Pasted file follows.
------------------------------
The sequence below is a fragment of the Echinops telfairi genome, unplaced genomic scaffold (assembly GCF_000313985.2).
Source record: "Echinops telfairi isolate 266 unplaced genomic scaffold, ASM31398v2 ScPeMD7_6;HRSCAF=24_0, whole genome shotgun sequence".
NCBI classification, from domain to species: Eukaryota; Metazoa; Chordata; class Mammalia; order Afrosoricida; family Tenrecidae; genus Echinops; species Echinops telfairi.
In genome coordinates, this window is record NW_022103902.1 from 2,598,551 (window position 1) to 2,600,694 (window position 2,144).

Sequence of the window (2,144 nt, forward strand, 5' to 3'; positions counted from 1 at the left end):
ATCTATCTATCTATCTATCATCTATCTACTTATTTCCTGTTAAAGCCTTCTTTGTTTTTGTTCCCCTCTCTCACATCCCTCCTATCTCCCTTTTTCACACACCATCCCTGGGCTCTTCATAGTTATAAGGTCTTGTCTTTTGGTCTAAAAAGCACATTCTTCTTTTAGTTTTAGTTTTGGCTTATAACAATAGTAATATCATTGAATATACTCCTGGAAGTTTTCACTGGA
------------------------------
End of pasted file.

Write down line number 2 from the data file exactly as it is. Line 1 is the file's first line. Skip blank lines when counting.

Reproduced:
Source record: "Echinops telfairi isolate 266 unplaced genomic scaffold, ASM31398v2 ScPeMD7_6;HRSCAF=24_0, whole genome shotgun sequence".